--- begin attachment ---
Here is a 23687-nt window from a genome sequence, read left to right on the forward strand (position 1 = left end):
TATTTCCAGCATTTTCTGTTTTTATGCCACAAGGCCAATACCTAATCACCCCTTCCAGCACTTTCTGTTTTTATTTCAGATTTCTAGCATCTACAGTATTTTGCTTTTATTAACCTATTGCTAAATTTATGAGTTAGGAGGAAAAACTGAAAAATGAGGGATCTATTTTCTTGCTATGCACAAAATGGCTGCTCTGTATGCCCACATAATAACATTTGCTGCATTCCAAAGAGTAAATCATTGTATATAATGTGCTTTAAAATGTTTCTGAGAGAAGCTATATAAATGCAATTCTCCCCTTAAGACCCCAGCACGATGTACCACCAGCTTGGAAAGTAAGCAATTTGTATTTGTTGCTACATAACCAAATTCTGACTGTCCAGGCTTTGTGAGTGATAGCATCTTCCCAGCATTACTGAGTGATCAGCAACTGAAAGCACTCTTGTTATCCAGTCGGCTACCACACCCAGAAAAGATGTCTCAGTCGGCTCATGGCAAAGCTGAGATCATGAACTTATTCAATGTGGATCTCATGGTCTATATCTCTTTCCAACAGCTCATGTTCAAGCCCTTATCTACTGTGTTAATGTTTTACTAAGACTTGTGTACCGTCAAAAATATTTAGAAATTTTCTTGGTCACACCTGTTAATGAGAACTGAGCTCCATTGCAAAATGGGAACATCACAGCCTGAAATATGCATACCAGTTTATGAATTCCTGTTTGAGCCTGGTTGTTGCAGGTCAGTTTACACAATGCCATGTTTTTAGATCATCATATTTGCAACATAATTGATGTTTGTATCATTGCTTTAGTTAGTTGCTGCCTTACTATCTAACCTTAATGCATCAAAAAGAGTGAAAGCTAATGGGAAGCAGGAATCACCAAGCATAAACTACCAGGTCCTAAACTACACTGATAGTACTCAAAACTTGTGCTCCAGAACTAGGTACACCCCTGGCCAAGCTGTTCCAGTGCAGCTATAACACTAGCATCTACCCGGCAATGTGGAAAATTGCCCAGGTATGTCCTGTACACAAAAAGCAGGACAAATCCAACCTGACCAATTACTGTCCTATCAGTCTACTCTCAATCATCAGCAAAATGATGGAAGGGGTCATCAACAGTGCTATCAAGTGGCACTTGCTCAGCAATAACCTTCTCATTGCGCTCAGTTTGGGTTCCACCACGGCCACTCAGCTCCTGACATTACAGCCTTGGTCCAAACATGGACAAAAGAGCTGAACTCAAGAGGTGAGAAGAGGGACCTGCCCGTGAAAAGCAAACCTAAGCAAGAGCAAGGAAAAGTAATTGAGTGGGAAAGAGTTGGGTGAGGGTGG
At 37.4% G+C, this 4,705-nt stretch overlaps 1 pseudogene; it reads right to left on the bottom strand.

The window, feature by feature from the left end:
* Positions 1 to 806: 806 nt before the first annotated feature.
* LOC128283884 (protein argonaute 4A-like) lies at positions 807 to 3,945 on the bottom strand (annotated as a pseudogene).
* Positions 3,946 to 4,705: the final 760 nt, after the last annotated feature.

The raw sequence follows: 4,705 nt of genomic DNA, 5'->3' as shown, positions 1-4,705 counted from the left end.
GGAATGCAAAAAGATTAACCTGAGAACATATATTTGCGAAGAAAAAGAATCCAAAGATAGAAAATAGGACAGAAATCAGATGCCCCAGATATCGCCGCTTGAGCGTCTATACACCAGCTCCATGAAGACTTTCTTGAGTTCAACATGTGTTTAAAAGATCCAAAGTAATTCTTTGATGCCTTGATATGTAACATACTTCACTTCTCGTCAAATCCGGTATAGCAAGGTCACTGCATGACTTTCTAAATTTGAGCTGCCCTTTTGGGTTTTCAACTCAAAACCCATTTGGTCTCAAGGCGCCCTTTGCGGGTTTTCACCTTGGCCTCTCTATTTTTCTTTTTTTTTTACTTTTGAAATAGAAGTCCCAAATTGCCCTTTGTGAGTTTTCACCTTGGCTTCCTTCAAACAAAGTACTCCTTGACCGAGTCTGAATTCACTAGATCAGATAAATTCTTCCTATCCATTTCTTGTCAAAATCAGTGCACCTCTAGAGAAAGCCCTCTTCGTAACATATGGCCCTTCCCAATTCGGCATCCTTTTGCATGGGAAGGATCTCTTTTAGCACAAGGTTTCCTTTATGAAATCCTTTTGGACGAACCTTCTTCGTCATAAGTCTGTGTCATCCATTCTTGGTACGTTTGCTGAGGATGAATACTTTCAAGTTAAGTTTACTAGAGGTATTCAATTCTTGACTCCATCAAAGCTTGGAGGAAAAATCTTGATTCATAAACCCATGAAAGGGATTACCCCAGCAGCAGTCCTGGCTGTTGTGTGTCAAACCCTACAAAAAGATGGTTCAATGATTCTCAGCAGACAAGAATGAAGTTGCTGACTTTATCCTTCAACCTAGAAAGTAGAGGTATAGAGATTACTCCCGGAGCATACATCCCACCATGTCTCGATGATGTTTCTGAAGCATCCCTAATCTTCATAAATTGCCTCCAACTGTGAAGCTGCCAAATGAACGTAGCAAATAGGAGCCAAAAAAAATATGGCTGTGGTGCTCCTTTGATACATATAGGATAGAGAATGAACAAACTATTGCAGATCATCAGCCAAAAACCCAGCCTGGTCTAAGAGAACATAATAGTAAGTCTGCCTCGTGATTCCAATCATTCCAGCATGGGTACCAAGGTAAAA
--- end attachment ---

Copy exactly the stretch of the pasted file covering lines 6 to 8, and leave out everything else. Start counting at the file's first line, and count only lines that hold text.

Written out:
* LOC128283884 (protein argonaute 4A-like) lies at positions 807 to 3,945 on the bottom strand (annotated as a pseudogene).
* Positions 3,946 to 4,705: the final 760 nt, after the last annotated feature.

The raw sequence follows: 4,705 nt of genomic DNA, 5'->3' as shown, positions 1-4,705 counted from the left end.